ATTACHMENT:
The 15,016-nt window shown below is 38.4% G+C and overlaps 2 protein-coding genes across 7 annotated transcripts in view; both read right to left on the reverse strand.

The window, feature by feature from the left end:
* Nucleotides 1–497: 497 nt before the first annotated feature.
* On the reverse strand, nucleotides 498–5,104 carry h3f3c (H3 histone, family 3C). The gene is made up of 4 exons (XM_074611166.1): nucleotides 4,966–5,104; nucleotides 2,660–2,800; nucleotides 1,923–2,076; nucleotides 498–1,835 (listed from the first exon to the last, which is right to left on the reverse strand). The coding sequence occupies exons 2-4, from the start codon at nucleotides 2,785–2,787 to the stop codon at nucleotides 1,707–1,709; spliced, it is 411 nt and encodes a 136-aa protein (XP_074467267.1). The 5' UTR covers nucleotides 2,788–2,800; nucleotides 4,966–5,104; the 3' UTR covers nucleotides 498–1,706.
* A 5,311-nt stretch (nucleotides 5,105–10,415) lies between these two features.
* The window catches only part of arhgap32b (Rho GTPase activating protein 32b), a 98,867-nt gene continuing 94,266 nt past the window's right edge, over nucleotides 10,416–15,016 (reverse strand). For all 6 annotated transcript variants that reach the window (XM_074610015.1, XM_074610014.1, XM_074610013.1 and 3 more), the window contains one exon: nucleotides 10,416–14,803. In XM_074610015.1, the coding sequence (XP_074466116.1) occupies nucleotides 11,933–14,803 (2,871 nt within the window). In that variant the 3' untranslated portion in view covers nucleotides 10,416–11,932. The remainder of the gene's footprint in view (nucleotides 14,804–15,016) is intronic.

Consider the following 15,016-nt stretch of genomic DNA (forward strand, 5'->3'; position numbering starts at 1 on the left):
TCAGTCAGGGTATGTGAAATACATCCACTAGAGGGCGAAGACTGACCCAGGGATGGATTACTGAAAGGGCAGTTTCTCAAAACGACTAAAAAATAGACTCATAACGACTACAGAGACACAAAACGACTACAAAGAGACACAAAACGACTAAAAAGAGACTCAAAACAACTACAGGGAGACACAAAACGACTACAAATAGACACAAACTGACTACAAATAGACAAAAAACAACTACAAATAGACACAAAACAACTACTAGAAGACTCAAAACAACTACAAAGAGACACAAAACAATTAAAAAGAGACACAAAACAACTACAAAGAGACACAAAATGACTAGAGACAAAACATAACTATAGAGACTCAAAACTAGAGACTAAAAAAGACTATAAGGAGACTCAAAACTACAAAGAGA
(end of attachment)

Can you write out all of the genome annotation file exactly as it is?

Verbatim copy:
The 15,016-nt window shown below is 38.4% G+C and overlaps 2 protein-coding genes across 7 annotated transcripts in view; both read right to left on the reverse strand.

The window, feature by feature from the left end:
* Nucleotides 1–497: 497 nt before the first annotated feature.
* On the reverse strand, nucleotides 498–5,104 carry h3f3c (H3 histone, family 3C). The gene is made up of 4 exons (XM_074611166.1): nucleotides 4,966–5,104; nucleotides 2,660–2,800; nucleotides 1,923–2,076; nucleotides 498–1,835 (listed from the first exon to the last, which is right to left on the reverse strand). The coding sequence occupies exons 2-4, from the start codon at nucleotides 2,785–2,787 to the stop codon at nucleotides 1,707–1,709; spliced, it is 411 nt and encodes a 136-aa protein (XP_074467267.1). The 5' UTR covers nucleotides 2,788–2,800; nucleotides 4,966–5,104; the 3' UTR covers nucleotides 498–1,706.
* A 5,311-nt stretch (nucleotides 5,105–10,415) lies between these two features.
* The window catches only part of arhgap32b (Rho GTPase activating protein 32b), a 98,867-nt gene continuing 94,266 nt past the window's right edge, over nucleotides 10,416–15,016 (reverse strand). For all 6 annotated transcript variants that reach the window (XM_074610015.1, XM_074610014.1, XM_074610013.1 and 3 more), the window contains one exon: nucleotides 10,416–14,803. In XM_074610015.1, the coding sequence (XP_074466116.1) occupies nucleotides 11,933–14,803 (2,871 nt within the window). In that variant the 3' untranslated portion in view covers nucleotides 10,416–11,932. The remainder of the gene's footprint in view (nucleotides 14,804–15,016) is intronic.

Consider the following 15,016-nt stretch of genomic DNA (forward strand, 5'->3'; position numbering starts at 1 on the left):
TCAGTCAGGGTATGTGAAATACATCCACTAGAGGGCGAAGACTGACCCAGGGATGGATTACTGAAAGGGCAGTTTCTCAAAACGACTAAAAAATAGACTCATAACGACTACAGAGACACAAAACGACTACAAAGAGACACAAAACGACTAAAAAGAGACTCAAAACAACTACAGGGAGACACAAAACGACTACAAATAGACACAAACTGACTACAAATAGACAAAAAACAACTACAAATAGACACAAAACAACTACTAGAAGACTCAAAACAACTACAAAGAGACACAAAACAATTAAAAAGAGACACAAAACAACTACAAAGAGACACAAAATGACTAGAGACAAAACATAACTATAGAGACTCAAAACTAGAGACTAAAAAAGACTATAAGGAGACTCAAAACTACAAAGAGA